All that could skill of instruments of music - Did the musicians play on their several instruments to encourage and enliven the workmen? Is not this a probable case from their mention here? If this were really the case, instrumental music was never better applied in any thing that refers to the worship of God. It is fabled of Orpheus, a most celebrated musician, that such was the enchanting harmony of his lyre, that he built the city of Thebes by it: the stones and timbers danced to his melody; and by the power of his harmony rose up, and took their respective places in the different parts of the wall that was to defend the city! This is fable; but as all fable is a representation of truth, where is the truth and fact to which this refers? How long has this question lain unanswered! But have we not the answer now? It is known in general, that the cities of Herculaneum and Pompeii were overwhelmed by an eruption of Mount Vesuvius, about the seventy-ninth year of the Christian era. It is also known that, in sinking for wells, the workmen of the king of Naples lighted on houses, etc., of those overwhelmed cities; that excavations have been carried on, and are now in the act of being carried on, which are bringing daily to view various utensils, pictures, and books, which have escaped the influence of the burning lava; and that some of those parchment volumes have been unrolled, and facsimiles of them engraved and published; and that our late Prince Regent, afterwards George IV., king of Great Britain, expended considerable sums of money annually in searching for, unrolling, and deciphering those rolls. This I record to his great credit as the lover of science and literature. Now, among the books that have been unrolled and published, is a Greek Treatise on Music, by Philodemus; and here we have the truth represented which lay hidden under the fables of Orpheus and Amphion. This latter was a skillful harper, who was frequently employed by the Theban workmen to play to them while engaged in their labor, and for which they rewarded him out of the proceeds of that labor. So powerful and pleasing was his music, that they went lightly and comfortably through their work; and time and labor passed on without tedium or fatigue; and the walls and towers were speedily raised. This, by a metaphor, was attributed to the dulcet sounds of his harp; and poetry seized on and embellished it, and mythology incorporated it with her fabulous system. Orpheus is the same. By his skill in music he drew stones and trees after him, i.e., he presided over and encouraged the workmen by his skill in music. Yet how simple and natural is the representation given by this ancient Greek writer of such matters! See Philodemus, Col. viii. and ix. Orpheus, and Amphion, by their music, moved the workmen to diligence and activity, and lessened and alleviated their toil. May we not suppose, then, that skillful musicians among the Levites did exercise their art among the workmen who were employed in the repairs of the house of the Lord? May I be allowed a gentle transition? Is it not the power and harmony of the grace of Jesus Christ in the Gospel, that convert, change, and purify the souls of men, and prepare them for and place them in that part of the house of God, the New Jerusalem? A most beautiful and chaste allusion to this fact and fable is made by an eminent poet, while praying for his own success as a Christian minister, who uses all his skill as a poet and musician for the glory of God: -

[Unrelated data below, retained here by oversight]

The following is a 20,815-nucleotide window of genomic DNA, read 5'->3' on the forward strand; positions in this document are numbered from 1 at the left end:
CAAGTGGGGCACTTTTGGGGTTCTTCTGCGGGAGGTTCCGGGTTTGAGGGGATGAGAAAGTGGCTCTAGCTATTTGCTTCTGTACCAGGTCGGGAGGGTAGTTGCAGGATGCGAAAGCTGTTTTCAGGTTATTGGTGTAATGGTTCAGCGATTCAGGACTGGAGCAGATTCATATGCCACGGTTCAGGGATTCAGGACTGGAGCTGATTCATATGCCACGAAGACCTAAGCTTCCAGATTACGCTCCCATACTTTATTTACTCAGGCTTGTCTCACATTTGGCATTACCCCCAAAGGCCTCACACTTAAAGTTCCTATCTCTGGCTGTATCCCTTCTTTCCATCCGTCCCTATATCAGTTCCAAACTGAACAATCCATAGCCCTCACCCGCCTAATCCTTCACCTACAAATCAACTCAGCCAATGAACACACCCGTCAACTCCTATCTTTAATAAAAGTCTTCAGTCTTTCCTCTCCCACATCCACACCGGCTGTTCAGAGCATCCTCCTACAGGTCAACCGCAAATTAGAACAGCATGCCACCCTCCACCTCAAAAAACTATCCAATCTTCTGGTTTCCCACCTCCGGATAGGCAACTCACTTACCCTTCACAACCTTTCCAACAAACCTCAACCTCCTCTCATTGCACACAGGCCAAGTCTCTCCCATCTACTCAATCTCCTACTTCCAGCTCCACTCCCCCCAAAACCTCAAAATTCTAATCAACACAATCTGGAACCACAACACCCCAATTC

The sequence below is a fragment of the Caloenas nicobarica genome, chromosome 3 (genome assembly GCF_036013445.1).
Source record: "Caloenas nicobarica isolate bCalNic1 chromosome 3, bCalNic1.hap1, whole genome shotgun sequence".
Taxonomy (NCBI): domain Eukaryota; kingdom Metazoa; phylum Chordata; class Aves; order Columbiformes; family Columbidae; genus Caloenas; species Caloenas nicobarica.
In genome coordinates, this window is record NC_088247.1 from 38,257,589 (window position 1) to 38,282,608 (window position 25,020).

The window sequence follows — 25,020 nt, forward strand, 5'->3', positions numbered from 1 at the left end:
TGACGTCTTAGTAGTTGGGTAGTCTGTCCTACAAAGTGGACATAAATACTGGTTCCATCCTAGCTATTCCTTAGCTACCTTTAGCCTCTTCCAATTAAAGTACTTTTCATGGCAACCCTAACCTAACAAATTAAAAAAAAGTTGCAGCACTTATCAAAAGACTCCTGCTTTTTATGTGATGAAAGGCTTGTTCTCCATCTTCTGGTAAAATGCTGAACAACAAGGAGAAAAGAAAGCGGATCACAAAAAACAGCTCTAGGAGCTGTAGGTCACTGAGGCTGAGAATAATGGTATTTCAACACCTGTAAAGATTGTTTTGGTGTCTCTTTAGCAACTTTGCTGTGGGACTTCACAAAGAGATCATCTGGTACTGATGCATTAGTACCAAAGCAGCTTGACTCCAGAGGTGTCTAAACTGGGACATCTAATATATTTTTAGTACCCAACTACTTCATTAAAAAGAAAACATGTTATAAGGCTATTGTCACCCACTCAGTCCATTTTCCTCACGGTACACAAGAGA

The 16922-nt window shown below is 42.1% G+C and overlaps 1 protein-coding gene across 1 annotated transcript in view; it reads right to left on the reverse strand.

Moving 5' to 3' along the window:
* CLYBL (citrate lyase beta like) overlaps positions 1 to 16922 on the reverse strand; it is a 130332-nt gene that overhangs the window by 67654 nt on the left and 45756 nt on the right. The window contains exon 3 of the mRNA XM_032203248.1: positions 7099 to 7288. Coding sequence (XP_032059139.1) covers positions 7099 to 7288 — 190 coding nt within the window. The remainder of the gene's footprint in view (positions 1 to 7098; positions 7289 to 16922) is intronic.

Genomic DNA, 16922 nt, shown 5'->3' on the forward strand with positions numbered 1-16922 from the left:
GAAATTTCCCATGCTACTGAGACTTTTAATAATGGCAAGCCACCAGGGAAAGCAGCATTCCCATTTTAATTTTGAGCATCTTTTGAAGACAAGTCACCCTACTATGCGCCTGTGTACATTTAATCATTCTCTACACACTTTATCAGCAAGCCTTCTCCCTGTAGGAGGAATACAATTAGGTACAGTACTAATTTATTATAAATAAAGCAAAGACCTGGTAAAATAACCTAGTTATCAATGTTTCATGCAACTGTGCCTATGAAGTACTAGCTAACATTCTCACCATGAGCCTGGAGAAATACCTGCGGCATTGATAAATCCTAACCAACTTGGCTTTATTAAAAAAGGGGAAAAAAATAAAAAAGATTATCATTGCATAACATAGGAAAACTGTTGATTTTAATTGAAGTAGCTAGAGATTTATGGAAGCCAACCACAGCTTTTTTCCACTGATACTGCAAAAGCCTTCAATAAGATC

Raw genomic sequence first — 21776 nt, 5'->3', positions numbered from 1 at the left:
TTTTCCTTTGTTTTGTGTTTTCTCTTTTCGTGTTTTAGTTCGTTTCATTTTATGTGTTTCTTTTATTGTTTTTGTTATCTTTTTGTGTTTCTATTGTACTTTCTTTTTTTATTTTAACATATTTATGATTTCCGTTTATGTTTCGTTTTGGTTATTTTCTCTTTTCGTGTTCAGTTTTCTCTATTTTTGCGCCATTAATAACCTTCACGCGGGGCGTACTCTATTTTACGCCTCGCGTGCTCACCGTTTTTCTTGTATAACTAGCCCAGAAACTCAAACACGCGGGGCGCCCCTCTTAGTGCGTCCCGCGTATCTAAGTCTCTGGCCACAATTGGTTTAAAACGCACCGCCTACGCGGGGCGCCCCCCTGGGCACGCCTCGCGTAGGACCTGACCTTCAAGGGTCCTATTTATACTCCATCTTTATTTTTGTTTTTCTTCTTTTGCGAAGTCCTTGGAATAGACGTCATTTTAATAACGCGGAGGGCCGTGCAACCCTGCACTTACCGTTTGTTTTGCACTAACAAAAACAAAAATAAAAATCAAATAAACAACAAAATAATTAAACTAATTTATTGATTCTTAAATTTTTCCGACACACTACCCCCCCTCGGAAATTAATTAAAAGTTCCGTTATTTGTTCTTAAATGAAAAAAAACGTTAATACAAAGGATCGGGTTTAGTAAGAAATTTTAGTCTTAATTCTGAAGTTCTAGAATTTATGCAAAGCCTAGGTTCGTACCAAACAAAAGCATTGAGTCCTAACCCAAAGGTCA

Thy own musician, Lord, inspire,
And may my consecrated lyre
Repeat the psalmist's part!
His Son and thine reveal in me,
And fill with sacred melody
The fibres of my heart.
So shall I charm the listening throng,
And draw the Living Stones along
By Jesus' tuneful name.
The living stones shall dance, shall rise,
And Form a City in the skies,
The New Jerusalem.